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Learning curves and silver linings....

post #1 of 6
Thread Starter 
It's accepted conventional wisdom that once a cat is trapped it learns to avoid being trapped--this is why it is important to give the trapped cat all available medical services at one go. But is that really the case? In recent weeks I've recaptured cats I previously had treated; some of them were my own housecats on a nighttime lark (yes, in the summer I do let them out).

This raises an interesting question and a possible opportunity. Many of us are trying to stabilize and manage feral cat colonies, and one of the health problems those colonies face on a regular basis is upper respiratory infections.

I propose this: That a thread/post be created to educate people on how cats with URIs should be treated. This should include full treatment protocols, along with a list of the drugs available and a weight/dosage chart for each. In a perfect world we'd leave all of that to veterinarians, but they're both expensive and overworked at the moment.

We also need to create a "virtual clearing house" for medication. There should be some place that we, as non-licensed volunteers, should be able to get drugs such as Clavimox and dosage information. I am not proposing that we dispense with vets, only that we lighten their load by treating routine infections ourselves....
post #2 of 6
I posted this on another thread about URI. I think the hardest part of diagnosing URI is determining whether it is calcivirus or herpesvirus and then making sure the right medicine is used. I think the only way to really know is when you see cats with really bad cases of either one, and then you know, unfortunately.

post #3 of 6
Thread Starter 
I think most of the URIs I've seen have been FVR based upon the symptoms I've observed and the prescriptions I've been given. But you're right, and unless it looks like routine FVR the diagnosis should be left to a vet; and how many feral cats will allow an examination unless anesthetized--something else to be done by the pros.

Still, once the diagnosis is made and the treatment is prescribed we should be able to somehow pool our resources and thereby reduce the expense of that treatment....
post #4 of 6
I've had to second guess feral cat illnesses and just slip their meds into their food. But I'm very good at looking at a cat and judging their weight within a pound or 2, and I have a vet that will prescribe meds for ferals with just a phone call. I practice predicting cats weights with both my own and those in shelters.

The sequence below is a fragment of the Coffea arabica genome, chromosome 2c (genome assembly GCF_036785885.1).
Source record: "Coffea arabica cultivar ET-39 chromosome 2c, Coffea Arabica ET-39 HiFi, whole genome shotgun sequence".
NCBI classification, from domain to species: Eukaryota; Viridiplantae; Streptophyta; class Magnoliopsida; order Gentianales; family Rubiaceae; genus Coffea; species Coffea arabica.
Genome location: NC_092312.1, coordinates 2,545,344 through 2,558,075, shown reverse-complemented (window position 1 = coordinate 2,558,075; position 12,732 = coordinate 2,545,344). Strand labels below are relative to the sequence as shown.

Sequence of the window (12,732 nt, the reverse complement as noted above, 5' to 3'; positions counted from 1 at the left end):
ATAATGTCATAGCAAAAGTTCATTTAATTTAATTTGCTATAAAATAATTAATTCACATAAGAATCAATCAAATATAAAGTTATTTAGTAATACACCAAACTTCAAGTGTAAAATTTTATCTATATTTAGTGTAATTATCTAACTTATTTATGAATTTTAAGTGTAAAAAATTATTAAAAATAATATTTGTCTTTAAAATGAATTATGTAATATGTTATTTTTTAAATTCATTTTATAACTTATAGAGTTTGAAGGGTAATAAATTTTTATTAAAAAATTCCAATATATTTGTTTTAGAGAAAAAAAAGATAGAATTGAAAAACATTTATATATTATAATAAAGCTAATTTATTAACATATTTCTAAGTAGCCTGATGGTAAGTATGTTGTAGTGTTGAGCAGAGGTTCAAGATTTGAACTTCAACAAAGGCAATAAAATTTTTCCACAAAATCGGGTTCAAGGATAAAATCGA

Sometimes you pick the wrong disease and give them the wrong meds. Sometimes you hit it right on the head. I take the side of treating them with meds that won't harm them even if for the wrong disease.

But when you are right and they regain their health, it's all worth while.

I don't entirely agree that vets are too pricey. If you develop a good working relationship with your vet, and they are sympathetic to homeless pets, they will often sell you meds for them at their cost. Mine will do that.
post #5 of 6
I would be interested in getting more info along the lines of what you propose to post, ipw. I do not have experience with medical treatment in these areas but I think it would be beneficial for there to be guidelines. I do know of situations where people are operating without them and it scares me to see that.

Just recently one of my ferals, Ace, had a URI and I didn't know what I was going to do. Lucky for me it went away after a few days (now my indoor cat Toby has it ) because I was not looking forward to retrapping her and going to the vet. I think it places additional stress on the kitties to go through that when they are ill already.
post #6 of 6

This is a webinar about feline uri on Petsmart Charities website. I haven't seen it but their webinars are really good overall and Dr. Newbury is really helpful.

Everyone may already know about these and if so, forgive me for being repetitious. I only became aware of the webinars about a year ago after going to one of the humane association conferences so I am new to some of this stuff.

A lot of these webinars are geared toward physical shelters but I have found the info to be really valuable and applicable (in degrees) to feral colonies and foster home networks like the one I work with.

They ask you to provide an organization name; I have found they do not rake you over the coals for credentials so long as you can establish that you are dedicated to working with cat populations. If this is no longer the case, let me know !

I'm glad you raised this area because I need to get my newer email address on that Petsmart mailing list LOL.
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